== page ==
Boys, it really, really irks me when you crook your finger at me, and I'd wager that most women feel the same. Remember that the next time you're in a bar or club and think you're Rico Suave. And then two people on a blind date were nuzzling each other and were obviously going to be having sex, which is really unfair because the girl was a plastic bitch who'd been whispering about my beautiful sister all night and the guy was a stuck-up ass, and I don't know why people like that get to have sex when I'm getting positively dusty, like an old maid in a screwball comedy, and goddamn it, don't I deserve some? Baby ain't gettin' no play, children, and I think it may be taking its toll on my justly celebrated good humor, kindliness and gentle wisdom. Maybe if I'd been nicer to the guy who wanted me to raise his flagpole . . .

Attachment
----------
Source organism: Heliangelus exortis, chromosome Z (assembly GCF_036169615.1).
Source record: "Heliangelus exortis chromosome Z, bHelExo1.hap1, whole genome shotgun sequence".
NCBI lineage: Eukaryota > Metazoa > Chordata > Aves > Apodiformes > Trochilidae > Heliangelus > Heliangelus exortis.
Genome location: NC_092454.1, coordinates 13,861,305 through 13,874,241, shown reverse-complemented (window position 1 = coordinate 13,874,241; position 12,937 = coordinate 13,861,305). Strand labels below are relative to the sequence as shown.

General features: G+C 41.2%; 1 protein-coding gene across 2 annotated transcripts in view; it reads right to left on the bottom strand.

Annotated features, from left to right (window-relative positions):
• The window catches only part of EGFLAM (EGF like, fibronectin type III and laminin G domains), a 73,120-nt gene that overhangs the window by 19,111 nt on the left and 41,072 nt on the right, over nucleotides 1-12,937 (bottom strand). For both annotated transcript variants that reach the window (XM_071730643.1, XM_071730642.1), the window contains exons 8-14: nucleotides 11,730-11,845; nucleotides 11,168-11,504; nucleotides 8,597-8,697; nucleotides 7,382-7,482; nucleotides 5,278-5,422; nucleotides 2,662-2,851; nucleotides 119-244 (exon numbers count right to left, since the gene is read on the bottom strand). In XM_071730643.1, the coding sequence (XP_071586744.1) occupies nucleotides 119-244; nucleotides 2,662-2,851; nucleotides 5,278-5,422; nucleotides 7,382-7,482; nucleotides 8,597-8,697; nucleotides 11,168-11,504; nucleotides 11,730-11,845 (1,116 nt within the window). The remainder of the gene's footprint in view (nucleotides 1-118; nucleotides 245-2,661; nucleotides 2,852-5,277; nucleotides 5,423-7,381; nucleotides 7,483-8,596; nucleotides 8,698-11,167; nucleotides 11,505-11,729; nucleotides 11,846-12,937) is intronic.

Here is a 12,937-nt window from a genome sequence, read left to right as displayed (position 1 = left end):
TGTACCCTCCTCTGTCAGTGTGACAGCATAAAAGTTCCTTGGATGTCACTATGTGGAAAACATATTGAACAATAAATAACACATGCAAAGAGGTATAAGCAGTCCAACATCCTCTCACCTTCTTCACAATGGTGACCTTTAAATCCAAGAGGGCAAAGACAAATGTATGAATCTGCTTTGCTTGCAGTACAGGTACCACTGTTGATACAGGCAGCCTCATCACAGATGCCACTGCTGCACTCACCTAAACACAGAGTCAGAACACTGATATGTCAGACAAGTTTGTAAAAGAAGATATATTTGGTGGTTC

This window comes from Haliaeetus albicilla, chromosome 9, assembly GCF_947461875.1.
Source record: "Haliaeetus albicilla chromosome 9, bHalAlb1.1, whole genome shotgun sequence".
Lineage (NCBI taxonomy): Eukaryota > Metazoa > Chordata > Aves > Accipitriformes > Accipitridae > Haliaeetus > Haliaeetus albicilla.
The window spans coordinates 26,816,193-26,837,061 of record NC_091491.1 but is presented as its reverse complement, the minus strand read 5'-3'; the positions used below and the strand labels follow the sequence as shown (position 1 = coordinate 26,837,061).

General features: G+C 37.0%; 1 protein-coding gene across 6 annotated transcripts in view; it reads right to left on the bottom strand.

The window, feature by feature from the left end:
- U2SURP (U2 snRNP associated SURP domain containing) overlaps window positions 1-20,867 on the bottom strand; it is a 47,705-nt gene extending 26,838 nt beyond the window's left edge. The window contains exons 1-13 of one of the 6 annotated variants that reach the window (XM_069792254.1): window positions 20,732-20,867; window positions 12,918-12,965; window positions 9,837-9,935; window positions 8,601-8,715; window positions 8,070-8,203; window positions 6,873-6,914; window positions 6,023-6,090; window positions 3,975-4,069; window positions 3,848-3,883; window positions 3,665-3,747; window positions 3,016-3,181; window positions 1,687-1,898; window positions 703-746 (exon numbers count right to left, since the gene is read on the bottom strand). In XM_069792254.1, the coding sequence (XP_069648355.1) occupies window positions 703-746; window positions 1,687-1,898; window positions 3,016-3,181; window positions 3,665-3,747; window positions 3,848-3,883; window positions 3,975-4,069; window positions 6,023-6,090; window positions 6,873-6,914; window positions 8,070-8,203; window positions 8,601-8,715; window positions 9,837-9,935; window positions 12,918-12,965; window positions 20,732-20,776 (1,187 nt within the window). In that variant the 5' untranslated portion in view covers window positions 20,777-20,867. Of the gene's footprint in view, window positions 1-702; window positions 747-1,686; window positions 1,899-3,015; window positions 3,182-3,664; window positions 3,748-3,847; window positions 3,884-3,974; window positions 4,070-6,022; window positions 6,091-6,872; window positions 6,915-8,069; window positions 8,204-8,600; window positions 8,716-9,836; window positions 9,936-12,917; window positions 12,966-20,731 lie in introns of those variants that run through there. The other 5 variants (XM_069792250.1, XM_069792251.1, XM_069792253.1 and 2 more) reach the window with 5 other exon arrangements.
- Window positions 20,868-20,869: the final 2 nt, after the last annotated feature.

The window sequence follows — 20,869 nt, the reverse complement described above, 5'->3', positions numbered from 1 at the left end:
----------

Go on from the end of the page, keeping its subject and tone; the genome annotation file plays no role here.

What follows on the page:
Rebecca Schoenkopf, Commie Girl
Nov. 6, 1998 Twenty-five minutes into his speech (and with GOP chiefs Tom Fuentes and Mike Schroeder angrily trying to get Dornan offstage so that Fong could speak before midnight), Dornan resorted to his forte: character assassination. "We have a serial adulterer representing the 46th [Congressional District]. Did you hear that in the press?" he shouted before walking away from the podium and toward an offstage Reverend Lou Sheldon of the Anaheim-based Traditional Values Coalition.
Kate, one of Dornan's scary daughters, then walked to the edge of the stage, glared at the TV cameras in the back of the ballroom and yelled, "It's not over, Loretta. We're coming after you—bad. Do you hear me?"